3. Identify the real problems that the community is facing and how they impact the schools. This is where we need good facilitators that get to the real issues happening in that community.
  4. Form subcommittees around each problem identified that will design goals and objectives to be met with a realistic timeline.
I understand that one school the continues to fail our kids could have problems including teachers that cannot meet their students' needs. But many of these schools cannot do it alone without addressing the issues that are happening much deeper.

This is a social issue not a one school issue. Close a school and demoralize the community. I've had it with blaming teachers and not being realistic on what the problems are for the communities at risk. Put yourself in one of these communities and look around at what's happening there.

I challenge the Obama administration to develop a program that takes on a school community instead of punishing a school that may never be able to fix the real problems.

Categories: "Obama" "Funding" "Grants" "Problems" "Schools" "Teachers"

Bookmark and Share

Comments: Add New Comments
By Natalie      March 4, 2010 -- 01:50 PM
Greetings, Barbara.

Education is my passion, but it infuriates me when I hear my classmates are thrilled because they finally received a whiteboard. One teacher was tickled, because it replaced a piece of paneling painted in chalkboard paint. This would not be tolerated in the business world. So, Obama is once again, spending our (my) money on WHAT? How about focusing on preventative measures: the parents. This is only a teacher problem when we are the sole education providers as opposed to those students from less socio economic challenged areas. Don Tapscott in Grown Up Net declares this is the smartest generation ever, to which I do not argue; however, for those in this generation and upcoming generation without technology, how are we to provide students with the skills necessary to be productive in this society. Where is the technology in the schools?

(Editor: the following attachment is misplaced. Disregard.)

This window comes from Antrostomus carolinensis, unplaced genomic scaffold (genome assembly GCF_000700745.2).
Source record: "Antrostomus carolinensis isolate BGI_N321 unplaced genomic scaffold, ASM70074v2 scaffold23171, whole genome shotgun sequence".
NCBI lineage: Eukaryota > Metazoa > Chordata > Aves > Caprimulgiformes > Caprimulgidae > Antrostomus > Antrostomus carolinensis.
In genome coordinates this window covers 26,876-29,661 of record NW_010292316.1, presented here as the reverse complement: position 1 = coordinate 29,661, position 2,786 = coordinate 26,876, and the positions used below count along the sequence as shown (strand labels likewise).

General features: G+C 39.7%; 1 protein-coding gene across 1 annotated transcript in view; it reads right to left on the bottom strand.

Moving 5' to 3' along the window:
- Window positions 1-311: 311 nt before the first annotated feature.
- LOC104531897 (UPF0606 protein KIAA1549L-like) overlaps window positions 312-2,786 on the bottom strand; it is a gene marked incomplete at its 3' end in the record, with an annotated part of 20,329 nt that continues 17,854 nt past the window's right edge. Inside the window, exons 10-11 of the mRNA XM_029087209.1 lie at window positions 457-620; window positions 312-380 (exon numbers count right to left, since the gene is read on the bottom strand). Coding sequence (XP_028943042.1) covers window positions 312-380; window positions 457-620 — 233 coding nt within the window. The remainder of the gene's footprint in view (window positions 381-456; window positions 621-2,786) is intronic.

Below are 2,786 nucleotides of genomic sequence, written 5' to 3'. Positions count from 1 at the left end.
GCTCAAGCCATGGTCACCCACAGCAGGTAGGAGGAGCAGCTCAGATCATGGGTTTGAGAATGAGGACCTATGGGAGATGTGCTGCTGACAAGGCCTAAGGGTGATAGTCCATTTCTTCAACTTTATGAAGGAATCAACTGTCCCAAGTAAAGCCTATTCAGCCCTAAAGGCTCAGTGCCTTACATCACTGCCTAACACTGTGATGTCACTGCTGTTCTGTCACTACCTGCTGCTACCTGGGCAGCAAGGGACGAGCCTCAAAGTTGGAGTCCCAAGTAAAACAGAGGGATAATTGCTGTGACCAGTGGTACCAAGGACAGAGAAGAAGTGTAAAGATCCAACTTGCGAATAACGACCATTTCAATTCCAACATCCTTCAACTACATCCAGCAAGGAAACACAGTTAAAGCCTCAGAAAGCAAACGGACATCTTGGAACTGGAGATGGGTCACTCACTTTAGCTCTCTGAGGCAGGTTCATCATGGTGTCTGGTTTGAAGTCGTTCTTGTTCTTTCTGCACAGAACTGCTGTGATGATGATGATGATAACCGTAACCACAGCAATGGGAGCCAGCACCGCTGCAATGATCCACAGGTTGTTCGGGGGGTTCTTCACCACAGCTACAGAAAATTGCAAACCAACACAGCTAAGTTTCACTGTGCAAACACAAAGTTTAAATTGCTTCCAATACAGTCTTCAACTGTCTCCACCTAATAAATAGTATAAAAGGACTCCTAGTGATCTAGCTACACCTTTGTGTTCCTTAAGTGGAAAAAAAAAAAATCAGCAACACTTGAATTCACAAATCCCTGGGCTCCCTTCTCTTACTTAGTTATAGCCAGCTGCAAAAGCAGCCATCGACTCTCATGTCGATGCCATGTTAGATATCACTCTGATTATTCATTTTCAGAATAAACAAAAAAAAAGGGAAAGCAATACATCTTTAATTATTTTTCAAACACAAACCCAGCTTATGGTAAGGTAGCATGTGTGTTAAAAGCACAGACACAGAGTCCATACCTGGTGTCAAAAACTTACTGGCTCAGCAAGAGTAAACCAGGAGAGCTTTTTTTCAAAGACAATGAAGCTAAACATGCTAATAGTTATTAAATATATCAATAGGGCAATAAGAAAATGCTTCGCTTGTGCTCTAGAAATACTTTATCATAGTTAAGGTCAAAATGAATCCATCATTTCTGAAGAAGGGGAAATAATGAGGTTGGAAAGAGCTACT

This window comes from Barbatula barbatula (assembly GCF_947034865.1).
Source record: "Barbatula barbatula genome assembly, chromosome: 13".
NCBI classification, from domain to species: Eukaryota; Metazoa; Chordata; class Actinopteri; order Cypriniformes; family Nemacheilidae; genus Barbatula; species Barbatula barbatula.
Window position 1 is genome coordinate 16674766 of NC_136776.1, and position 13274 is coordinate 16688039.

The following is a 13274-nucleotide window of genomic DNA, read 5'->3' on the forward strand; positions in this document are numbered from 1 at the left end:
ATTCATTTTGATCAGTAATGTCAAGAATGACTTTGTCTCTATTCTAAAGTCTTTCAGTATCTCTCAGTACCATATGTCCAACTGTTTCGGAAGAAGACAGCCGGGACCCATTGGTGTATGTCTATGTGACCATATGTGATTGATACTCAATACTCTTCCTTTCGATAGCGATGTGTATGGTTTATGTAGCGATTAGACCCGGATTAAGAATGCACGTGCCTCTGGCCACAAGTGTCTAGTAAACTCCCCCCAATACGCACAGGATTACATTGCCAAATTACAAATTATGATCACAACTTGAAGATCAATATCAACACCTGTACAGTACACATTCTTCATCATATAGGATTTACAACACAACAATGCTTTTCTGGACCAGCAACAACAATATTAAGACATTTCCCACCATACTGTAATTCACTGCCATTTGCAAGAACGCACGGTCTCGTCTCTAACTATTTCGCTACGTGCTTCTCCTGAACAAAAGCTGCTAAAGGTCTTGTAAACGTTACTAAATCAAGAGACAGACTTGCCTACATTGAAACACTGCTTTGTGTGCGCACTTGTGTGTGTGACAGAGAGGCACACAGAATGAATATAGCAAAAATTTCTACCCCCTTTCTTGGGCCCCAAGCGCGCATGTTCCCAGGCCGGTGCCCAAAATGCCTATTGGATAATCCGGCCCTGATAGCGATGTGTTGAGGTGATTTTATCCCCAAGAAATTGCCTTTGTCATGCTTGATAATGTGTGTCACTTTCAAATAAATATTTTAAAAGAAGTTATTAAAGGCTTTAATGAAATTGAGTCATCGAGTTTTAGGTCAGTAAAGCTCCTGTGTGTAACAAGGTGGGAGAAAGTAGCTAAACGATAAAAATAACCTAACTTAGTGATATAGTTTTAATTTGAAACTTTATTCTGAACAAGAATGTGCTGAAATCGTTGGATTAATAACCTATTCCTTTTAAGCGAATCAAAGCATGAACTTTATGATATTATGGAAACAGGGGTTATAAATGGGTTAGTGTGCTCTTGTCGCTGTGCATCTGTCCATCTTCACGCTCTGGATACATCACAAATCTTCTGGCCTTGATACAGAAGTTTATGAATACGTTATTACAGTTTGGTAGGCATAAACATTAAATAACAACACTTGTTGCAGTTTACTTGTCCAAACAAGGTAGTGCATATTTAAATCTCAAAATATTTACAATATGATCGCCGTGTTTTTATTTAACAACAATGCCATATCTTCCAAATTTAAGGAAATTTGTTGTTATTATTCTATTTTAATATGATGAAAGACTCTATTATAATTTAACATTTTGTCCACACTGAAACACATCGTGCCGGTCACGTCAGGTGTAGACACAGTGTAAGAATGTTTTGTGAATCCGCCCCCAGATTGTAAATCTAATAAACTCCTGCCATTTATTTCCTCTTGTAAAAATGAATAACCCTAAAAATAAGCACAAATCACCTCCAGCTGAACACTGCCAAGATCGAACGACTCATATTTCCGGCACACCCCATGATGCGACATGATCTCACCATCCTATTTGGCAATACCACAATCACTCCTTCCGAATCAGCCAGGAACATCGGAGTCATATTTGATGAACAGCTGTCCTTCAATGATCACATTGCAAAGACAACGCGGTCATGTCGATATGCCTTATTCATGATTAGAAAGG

I recently discovered from my colleagues that there are government jobs in Illinois for a “State Test Police” if you will, to sit in a classroom during the state tests and monitor the classroom. They slip in during the testing (not introducing themselves), sit in the classroom, and children have no clue what is going on,,,as they are under stress taking a test! I want to know how much are we paying these people? I can think of much better ways for educational spending! And, finally, I heard of school districts prohibiting reading chapter books until after ISAT (Illinois Standard Achievement Tests)-that wouldn’t be until March! Until then it is skill and drill-teaching toward a test. A stronger reign on government will also inevitably choke the fundamentals of a solid education from our students. Upon graduation, they will be able to take a test, but having skills applicable to the 21st century, I think not.

Natalie in Illinois

Reply to Natalie


Share your comment:
Your name: